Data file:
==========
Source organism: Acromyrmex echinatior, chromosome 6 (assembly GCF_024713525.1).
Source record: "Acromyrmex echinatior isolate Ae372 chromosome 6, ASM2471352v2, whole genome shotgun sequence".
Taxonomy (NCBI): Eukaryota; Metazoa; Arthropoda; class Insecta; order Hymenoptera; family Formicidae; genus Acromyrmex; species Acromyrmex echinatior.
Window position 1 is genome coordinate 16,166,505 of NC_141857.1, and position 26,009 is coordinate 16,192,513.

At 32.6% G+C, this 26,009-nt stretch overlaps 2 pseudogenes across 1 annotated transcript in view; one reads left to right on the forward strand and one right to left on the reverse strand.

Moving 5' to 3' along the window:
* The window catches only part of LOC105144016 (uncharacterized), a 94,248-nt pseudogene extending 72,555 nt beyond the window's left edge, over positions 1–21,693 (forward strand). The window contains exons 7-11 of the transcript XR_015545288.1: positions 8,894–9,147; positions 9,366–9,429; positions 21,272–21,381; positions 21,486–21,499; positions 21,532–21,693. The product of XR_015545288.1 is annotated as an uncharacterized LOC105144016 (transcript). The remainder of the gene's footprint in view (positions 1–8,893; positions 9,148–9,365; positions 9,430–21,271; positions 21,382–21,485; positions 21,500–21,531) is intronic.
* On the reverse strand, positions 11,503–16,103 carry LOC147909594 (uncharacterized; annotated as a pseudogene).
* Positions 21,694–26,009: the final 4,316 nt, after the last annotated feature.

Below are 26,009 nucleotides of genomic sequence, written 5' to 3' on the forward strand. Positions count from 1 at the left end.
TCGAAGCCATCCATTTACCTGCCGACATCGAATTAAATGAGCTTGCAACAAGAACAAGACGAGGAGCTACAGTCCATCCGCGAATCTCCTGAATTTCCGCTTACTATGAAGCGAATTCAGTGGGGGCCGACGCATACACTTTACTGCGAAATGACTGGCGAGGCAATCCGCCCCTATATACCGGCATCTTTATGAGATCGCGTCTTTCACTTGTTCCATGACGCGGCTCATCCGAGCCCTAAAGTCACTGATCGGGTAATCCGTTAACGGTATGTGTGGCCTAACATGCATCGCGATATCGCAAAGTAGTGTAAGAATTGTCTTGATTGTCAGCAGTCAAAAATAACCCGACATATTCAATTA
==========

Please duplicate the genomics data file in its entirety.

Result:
Source organism: Acromyrmex echinatior, chromosome 6 (assembly GCF_024713525.1).
Source record: "Acromyrmex echinatior isolate Ae372 chromosome 6, ASM2471352v2, whole genome shotgun sequence".
Taxonomy (NCBI): Eukaryota; Metazoa; Arthropoda; class Insecta; order Hymenoptera; family Formicidae; genus Acromyrmex; species Acromyrmex echinatior.
Window position 1 is genome coordinate 16,166,505 of NC_141857.1, and position 26,009 is coordinate 16,192,513.

At 32.6% G+C, this 26,009-nt stretch overlaps 2 pseudogenes across 1 annotated transcript in view; one reads left to right on the forward strand and one right to left on the reverse strand.

Moving 5' to 3' along the window:
* The window catches only part of LOC105144016 (uncharacterized), a 94,248-nt pseudogene extending 72,555 nt beyond the window's left edge, over positions 1–21,693 (forward strand). The window contains exons 7-11 of the transcript XR_015545288.1: positions 8,894–9,147; positions 9,366–9,429; positions 21,272–21,381; positions 21,486–21,499; positions 21,532–21,693. The product of XR_015545288.1 is annotated as an uncharacterized LOC105144016 (transcript). The remainder of the gene's footprint in view (positions 1–8,893; positions 9,148–9,365; positions 9,430–21,271; positions 21,382–21,485; positions 21,500–21,531) is intronic.
* On the reverse strand, positions 11,503–16,103 carry LOC147909594 (uncharacterized; annotated as a pseudogene).
* Positions 21,694–26,009: the final 4,316 nt, after the last annotated feature.

Below are 26,009 nucleotides of genomic sequence, written 5' to 3' on the forward strand. Positions count from 1 at the left end.
TCGAAGCCATCCATTTACCTGCCGACATCGAATTAAATGAGCTTGCAACAAGAACAAGACGAGGAGCTACAGTCCATCCGCGAATCTCCTGAATTTCCGCTTACTATGAAGCGAATTCAGTGGGGGCCGACGCATACACTTTACTGCGAAATGACTGGCGAGGCAATCCGCCCCTATATACCGGCATCTTTATGAGATCGCGTCTTTCACTTGTTCCATGACGCGGCTCATCCGAGCCCTAAAGTCACTGATCGGGTAATCCGTTAACGGTATGTGTGGCCTAACATGCATCGCGATATCGCAAAGTAGTGTAAGAATTGTCTTGATTGTCAGCAGTCAAAAATAACCCGACATATTCAATTA